Work was being carried out at the entrance of the building to allow for an underfloor heating installation. According to an archaeologist who examined the bone and the site, the bone is unlikely to be human. However, he did advise caution while working in the area.
The project manager of the restoration, Sam Hine, said that the level of the floor had to be lowered in that area to install the electric underfloor heating mats. However, work had previously been carried out on the site and it is believed that the bone could have been brought in with bricks and rubble.
The total cost of the restoration project is estimated at around £700,000. Work on the Grade II listed building will hopefully be completed by the start of 2014. Just a few weeks before the bone was discovered beneath the floor, contractors discovered a jail cell which dates back at least 100 years. When the work has been completed, the newly restored town hall will be used by all in the community for a variety of events.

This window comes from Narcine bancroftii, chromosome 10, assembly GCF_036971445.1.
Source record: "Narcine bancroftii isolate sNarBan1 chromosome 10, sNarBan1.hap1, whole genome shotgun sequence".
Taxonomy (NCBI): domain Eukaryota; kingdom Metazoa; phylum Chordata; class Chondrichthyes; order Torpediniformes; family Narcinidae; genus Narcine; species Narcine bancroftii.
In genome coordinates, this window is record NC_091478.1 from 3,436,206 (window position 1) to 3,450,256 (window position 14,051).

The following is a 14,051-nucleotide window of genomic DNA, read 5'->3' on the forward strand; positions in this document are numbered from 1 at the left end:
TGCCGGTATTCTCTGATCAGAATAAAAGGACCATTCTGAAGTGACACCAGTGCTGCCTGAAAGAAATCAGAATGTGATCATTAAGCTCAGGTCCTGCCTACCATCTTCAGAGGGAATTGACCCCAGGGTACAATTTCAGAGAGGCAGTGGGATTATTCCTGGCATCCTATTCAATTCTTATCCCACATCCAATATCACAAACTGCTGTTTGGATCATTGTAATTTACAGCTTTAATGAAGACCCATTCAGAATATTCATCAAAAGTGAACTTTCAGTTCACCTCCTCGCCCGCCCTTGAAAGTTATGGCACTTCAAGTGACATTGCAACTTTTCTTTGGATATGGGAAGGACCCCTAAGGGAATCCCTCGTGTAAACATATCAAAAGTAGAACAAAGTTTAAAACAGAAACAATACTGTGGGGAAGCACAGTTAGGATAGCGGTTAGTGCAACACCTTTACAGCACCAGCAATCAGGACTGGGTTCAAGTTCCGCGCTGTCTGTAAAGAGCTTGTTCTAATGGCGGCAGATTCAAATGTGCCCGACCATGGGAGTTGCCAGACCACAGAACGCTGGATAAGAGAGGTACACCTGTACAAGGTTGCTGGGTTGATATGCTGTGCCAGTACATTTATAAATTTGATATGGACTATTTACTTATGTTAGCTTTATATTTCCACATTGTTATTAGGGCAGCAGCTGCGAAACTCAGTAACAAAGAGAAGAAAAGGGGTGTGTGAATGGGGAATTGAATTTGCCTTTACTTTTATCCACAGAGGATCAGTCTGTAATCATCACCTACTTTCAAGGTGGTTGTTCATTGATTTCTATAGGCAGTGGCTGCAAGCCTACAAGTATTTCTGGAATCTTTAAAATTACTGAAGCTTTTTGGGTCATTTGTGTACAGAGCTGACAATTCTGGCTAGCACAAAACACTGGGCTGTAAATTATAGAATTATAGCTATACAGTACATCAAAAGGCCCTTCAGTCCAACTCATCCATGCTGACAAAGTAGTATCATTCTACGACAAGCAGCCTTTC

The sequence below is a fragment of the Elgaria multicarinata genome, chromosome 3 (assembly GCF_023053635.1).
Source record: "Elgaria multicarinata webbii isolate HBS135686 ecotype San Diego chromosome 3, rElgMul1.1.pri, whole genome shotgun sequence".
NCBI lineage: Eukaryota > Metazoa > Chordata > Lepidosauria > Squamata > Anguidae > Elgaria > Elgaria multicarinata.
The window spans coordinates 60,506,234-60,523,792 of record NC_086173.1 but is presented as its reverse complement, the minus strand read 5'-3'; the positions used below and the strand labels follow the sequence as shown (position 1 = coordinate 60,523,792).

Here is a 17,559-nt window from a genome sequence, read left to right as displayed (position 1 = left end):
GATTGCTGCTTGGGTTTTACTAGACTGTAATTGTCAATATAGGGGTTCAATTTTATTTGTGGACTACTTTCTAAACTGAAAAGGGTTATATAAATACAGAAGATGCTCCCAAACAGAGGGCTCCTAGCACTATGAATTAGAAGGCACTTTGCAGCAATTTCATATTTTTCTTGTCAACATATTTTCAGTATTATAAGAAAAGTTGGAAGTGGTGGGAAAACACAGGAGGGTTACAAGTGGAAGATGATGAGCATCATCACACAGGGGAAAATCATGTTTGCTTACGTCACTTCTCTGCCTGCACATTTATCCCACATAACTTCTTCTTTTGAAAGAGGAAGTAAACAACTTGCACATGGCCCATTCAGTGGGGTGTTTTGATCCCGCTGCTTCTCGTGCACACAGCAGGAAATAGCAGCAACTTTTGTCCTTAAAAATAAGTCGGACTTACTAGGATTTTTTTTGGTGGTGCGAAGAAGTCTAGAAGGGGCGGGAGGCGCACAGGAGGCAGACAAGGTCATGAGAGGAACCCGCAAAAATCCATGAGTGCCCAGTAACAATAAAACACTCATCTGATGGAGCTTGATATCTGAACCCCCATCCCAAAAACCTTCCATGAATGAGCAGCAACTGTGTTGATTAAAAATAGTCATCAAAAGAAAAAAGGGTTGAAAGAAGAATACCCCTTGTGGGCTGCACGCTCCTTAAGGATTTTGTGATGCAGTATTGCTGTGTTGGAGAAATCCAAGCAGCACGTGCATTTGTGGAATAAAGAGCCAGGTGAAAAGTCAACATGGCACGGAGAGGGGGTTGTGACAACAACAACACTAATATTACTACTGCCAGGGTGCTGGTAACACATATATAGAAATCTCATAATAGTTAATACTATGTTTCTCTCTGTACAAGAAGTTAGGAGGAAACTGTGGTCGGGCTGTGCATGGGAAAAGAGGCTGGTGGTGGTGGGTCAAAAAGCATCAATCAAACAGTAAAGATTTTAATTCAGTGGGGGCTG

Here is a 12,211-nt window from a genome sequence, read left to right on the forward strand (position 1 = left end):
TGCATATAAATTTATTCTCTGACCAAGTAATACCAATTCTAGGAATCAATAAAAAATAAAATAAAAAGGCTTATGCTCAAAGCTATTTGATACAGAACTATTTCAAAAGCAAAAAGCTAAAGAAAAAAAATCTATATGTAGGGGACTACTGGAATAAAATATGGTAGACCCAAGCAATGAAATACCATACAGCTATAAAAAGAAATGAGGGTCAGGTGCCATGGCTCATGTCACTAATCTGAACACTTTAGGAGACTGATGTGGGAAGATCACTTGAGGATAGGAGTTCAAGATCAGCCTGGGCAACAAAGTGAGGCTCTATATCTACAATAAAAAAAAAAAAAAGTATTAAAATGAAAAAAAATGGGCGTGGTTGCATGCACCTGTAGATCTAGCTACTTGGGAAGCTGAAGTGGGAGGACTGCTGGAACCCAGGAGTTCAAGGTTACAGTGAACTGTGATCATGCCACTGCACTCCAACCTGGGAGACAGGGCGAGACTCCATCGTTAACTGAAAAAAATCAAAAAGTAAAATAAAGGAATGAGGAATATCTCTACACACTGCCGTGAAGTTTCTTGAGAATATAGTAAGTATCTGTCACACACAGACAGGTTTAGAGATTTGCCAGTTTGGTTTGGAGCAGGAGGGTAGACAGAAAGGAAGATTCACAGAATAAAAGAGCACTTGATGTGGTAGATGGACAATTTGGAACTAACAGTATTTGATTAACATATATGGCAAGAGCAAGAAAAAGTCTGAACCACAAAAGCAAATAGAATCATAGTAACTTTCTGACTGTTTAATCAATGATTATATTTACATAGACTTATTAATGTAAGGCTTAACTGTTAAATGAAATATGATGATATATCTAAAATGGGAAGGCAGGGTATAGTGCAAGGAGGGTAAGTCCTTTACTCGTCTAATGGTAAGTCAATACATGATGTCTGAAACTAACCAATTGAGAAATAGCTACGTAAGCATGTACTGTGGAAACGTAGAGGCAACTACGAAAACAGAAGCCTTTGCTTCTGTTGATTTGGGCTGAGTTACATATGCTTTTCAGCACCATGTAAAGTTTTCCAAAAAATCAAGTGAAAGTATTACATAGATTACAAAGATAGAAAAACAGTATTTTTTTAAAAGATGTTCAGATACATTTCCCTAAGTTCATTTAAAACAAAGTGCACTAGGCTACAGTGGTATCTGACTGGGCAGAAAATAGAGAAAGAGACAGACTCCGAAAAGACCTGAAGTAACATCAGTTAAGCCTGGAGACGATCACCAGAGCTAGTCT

A grant of £676,800 was awarded by the Heritage Lottery Fund to make the project happen. Underfloor heating is becoming increasingly popular in restoration work, especially in commercial premises, as it is relatively simple to install and maintain and it keeps energy bills low.